Founder’s Folio: Heed History Lessons About Money and Inflation
Inflation has arrived with many of its punch indicators.
An overburdened economy fueled by shortages, price hikes, money printing and spending is fueling the modern inflation boom. Almost everywhere we look we see increasing prices for lumber and shelter for food and clothing, not to mention ever increasing product sizes. narrowing.
Will this inflationary trend continue and for what purpose?
Like all of my Founder’s Folio Pieces, let’s take a look at the question in regards to the Framers, the Founding Fathers of the United States. Our government’s monetary policy has far-reaching implications for the inflation we are experiencing and its severity, so what did the framers of the Constitution think about monetary policy in America?
The Framers’ core beliefs regarding the country’s monetary policy supported a reliable and sustained currency that was not based on inflationary practices such as printing, spending, and lending of paper money.
They had first hand experience of the dangers of increasing money printing.
Printing money out of control for finance revolutionary war at the state and federal levels led to incredible hyperinflation during the period of the First Continental Congress: “In 1780, Congress revalued its dollar to only a third of its 1775 value. But the new and improved dollar fell further to the point where, in 1781, it took 167 dollars to match the previous dollar. ”
Benjamin Franklin described the post-war costs to the people as a result of the war as a “progressive tax on them” with a prolonged recession period with economic markers similar to those of the Great Depression.
During the Constitutional Convention of 1787, an amendment was agreed to withdraw “credit effects”, or paper money, from monetary policy. The nation did not want to play with printing money.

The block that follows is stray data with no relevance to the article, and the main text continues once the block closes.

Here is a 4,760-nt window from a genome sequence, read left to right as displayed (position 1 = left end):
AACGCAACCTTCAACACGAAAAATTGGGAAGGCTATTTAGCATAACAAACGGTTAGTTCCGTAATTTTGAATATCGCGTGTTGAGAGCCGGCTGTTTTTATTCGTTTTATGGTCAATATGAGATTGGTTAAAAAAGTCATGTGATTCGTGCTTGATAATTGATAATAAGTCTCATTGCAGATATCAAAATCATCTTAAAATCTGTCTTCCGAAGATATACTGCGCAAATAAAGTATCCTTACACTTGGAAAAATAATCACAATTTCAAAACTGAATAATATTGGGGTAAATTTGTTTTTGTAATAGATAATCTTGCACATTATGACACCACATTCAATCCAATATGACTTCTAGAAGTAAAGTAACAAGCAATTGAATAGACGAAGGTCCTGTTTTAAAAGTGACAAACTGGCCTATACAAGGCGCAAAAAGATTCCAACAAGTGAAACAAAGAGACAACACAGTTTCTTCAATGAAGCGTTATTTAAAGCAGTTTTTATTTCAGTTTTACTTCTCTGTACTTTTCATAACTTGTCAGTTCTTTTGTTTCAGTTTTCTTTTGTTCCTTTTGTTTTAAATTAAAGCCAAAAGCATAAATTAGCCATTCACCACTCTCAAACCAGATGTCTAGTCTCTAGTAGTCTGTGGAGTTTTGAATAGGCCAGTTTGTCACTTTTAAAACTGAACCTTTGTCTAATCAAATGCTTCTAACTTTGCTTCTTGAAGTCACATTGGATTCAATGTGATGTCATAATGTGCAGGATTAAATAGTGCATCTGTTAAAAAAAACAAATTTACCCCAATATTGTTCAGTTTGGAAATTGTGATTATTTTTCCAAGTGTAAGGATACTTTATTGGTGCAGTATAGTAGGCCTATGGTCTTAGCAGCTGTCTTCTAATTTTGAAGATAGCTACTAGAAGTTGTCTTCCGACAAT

Jefferson and Madison’s Secretary of the Treasury Albert Gallatin proclaimed in 1831 that “it necessarily follows that only gold and silver coins can be legal tender.”
Fortunately, the establishment of the Constitution in 1787 helped stabilize the country’s monetary system. The Framers’ cautious forecasting and opposition to unsubstantiated spending money and printing presents an inflation warning that we would be wise to heed as we deal with the modern rampant spending and printing we see today. ‘hui.
Most of the inflation indicators we face today can be attributed to banking monetary policy.
Founding Father Thomas Jefferson was vehemently against fractional reserve bank, declaring: “No one has a natural right to the profession of money lender except the one who has the money to lend.
Jefferson went even further in his scathing criticisms of the dangers of a centralized federal banking system, like the one we have today, calling the Bank of the United States “one of the deadliest hostilities in existence, against the principles and form of our Constitution. . ”
With the passion and fervor felt, let us reflect for a moment on the prudent wisdom of the Framers. They were rightly worried about an uncontrolled printing of federal currency and spending of money.
Today, the consumer price index, which measures the volatility of energy and food prices, is expected to have the most year on year increase this year in decades.
Future lumber prices are up 400% from April 2020, causing new homes to cost extra on average $ 36,000. US Steel is on the rise 270% since August. Consumer prices increased 5% in May, the fastest year-over-year increase since August 2008.
Consider the many lessons of history regarding inflation and its known societal damage that exacerbates income inequality and poverty.
Chris Kenny is the founder of Delaware Live. His Founder’s Folio column explores current events and modern issues in historical context and in relation to those who helped build what America is today: the Founding Fathers. Follow Kenny on social media or read his personal blog The Sword in the Stone at ChrisLKenny.com.